Is it better to present treatment plans chairside or in a dedicated consultation room? No matter which you think you prefer, a recession could have you singing a different tune.

Melissa Sprau Benco Dental

MELISSA SPRAU, NCIDQ manages Benco Dental’s team of CenterPoint designers. A graduate of Moore College of Art & Design, she has more than 12 years of experience in facilities planning for a large health-care system and interior design with several architecture firms.

By Melissa Sprau, NCIDQ

CONSULTATION IS all about hitting the right notes. It empowers patients to
be active participants in their care through clear communication, ensuring treatment plan understanding and providing an environment in which they feel comfortable asking questions. As if that weren’t nuanced enough, it might soon become more challenging.

In 2022, many economists became convinced—some with 100 percent certainty—that a recession is on the horizon for this coming spring or summer. We all know what that means for patients: less discretionary income and household budgets stretched to the breaking point. Suddenly, the way you present treatment plans could make or break your patient relationships.

One camp argues that it’s better to do consultations chairside. Certainly, today’s wall-mounted screens or easily moveable monitor arms make it easy for patients to understand what you’re talking about and accept treatment. Another camp believes consults should take place in dedicated rooms so patients can enjoy calm and focus. Still others favor a 50-50 approach: chairside for minor issues, and consultation rooms for more extensive treatment plans. Is there one clear answer? Sadly, no, but I can offer an opinion based on my experience as a health care designer for hospitals and dental practices.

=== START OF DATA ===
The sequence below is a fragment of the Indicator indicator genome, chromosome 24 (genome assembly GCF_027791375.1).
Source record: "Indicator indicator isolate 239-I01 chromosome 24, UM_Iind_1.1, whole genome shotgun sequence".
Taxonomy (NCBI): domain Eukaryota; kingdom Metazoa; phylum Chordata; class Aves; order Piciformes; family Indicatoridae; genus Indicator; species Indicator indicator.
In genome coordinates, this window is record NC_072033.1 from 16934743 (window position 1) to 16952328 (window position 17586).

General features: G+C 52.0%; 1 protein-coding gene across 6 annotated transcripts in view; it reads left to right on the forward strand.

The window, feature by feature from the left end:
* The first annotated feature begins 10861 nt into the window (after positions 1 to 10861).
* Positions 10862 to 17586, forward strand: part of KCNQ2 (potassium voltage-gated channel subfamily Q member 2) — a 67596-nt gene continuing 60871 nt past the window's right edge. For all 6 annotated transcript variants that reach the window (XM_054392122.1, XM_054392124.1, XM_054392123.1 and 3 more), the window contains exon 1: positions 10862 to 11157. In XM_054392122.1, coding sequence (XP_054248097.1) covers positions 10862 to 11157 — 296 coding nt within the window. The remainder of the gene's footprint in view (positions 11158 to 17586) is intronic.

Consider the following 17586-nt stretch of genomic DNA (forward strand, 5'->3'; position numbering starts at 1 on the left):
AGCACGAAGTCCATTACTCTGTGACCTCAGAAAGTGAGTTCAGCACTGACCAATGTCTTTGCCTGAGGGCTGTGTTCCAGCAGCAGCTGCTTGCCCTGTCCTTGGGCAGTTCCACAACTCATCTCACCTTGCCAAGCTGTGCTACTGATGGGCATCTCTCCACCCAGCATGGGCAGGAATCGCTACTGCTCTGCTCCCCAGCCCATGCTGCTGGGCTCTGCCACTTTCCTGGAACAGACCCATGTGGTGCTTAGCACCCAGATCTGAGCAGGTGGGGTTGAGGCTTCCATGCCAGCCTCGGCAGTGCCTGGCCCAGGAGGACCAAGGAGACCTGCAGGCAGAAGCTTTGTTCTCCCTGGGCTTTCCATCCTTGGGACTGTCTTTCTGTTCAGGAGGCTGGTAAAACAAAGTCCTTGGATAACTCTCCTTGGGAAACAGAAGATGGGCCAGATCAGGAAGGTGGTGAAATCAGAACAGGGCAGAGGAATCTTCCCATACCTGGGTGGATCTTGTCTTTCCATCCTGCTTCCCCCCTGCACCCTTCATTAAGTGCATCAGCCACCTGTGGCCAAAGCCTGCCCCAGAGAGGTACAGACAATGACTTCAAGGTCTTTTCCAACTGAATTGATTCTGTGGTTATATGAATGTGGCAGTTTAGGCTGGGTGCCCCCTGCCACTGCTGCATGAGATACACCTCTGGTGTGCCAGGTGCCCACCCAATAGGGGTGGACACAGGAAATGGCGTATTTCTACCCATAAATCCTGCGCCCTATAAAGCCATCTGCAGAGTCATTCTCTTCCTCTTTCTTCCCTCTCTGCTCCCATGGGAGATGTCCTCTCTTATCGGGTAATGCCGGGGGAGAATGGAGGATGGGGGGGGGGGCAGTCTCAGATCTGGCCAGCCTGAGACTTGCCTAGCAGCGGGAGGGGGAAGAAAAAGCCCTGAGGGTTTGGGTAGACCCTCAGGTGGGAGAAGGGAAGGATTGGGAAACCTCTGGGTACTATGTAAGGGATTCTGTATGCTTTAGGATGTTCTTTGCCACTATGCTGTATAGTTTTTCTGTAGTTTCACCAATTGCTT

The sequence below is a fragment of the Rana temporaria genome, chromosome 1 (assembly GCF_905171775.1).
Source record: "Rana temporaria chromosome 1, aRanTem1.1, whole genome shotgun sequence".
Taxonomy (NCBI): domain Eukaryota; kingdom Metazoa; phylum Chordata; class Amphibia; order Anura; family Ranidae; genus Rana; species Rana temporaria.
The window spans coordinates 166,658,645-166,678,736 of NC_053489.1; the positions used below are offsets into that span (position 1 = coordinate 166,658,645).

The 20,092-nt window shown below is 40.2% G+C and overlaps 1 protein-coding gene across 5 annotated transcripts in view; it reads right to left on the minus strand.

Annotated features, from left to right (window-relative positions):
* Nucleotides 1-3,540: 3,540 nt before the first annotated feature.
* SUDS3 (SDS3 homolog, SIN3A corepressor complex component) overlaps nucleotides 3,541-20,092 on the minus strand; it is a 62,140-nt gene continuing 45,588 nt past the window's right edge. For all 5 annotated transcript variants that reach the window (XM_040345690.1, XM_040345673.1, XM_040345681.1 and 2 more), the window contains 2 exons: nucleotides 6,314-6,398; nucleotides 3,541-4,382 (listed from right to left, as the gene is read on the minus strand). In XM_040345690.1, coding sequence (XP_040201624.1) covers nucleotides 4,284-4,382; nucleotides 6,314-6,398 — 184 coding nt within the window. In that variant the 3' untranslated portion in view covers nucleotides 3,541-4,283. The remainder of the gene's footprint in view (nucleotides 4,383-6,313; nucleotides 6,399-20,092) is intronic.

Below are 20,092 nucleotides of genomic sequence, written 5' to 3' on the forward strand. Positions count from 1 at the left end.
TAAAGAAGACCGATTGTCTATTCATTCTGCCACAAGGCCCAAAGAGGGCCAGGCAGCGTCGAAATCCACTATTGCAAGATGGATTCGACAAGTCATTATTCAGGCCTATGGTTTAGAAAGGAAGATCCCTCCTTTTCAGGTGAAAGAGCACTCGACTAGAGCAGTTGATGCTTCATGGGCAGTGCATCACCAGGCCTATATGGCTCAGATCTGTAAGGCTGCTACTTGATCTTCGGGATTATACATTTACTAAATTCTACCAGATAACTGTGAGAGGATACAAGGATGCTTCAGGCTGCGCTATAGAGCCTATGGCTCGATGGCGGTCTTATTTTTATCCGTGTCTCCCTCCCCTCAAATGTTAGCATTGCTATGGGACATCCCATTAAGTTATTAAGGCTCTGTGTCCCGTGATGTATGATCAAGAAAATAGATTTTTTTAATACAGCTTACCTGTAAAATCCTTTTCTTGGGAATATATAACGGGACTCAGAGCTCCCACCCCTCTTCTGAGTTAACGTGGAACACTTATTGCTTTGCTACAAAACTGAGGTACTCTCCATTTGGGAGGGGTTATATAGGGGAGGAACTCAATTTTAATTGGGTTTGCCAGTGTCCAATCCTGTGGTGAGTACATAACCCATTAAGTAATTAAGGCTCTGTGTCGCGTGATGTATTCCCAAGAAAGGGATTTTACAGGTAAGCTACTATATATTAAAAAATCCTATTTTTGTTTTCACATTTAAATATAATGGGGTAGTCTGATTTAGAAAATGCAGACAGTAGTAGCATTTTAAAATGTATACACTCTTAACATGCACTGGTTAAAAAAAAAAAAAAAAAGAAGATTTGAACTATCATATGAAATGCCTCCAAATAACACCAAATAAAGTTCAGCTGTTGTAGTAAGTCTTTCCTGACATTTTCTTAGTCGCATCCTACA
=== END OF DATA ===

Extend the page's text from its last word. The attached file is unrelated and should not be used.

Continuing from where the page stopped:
Every practice should have a consultation room. As designers, we focus far less on creating spaces, and much more on crafting patient experiences. If it were simply a question of space planning or aesthetics, then your building, budget or personal preference could dictate whether to construct a consultation room. But the fact is, it’s not about what you want—it’s about what patients want, and every patient is unique.

Just because you have a consultation room doesn’t mean you should always use it. Let the empathy you’ve honed as a practitioner dictate where you present treatment plans and under what circumstances. For example, patients predisposed to an unhealthy level of skepticism may feel like they’re being “sold to” in a consultation room.

More options are better. If you have only one way to present treatment plans, you might not be in the most persuasive position to help every patient. If a recession occurs and you have more patients with financial difficulties, added privacy might suddenly be more important than ever.

Your overall investment will be small compared to how much it will benefit your practice over the course of five, 10 or more years.

The good news is that consultation rooms are cost-effective and take up relatively little space. Your overall investment will be small compared to how much it will benefit your practice over the course of five, 10 or more years. Some tasteful finishes, furnishings and decor are all you need to execute it to perfection. A professional designer can help you find the necessary square footage while incorporating proven best practices so you get the best return on your investment. If a recession is indeed coming, why wait for the music to stop and catch you ill-equipped for
serving the needs of your patients, team and practice?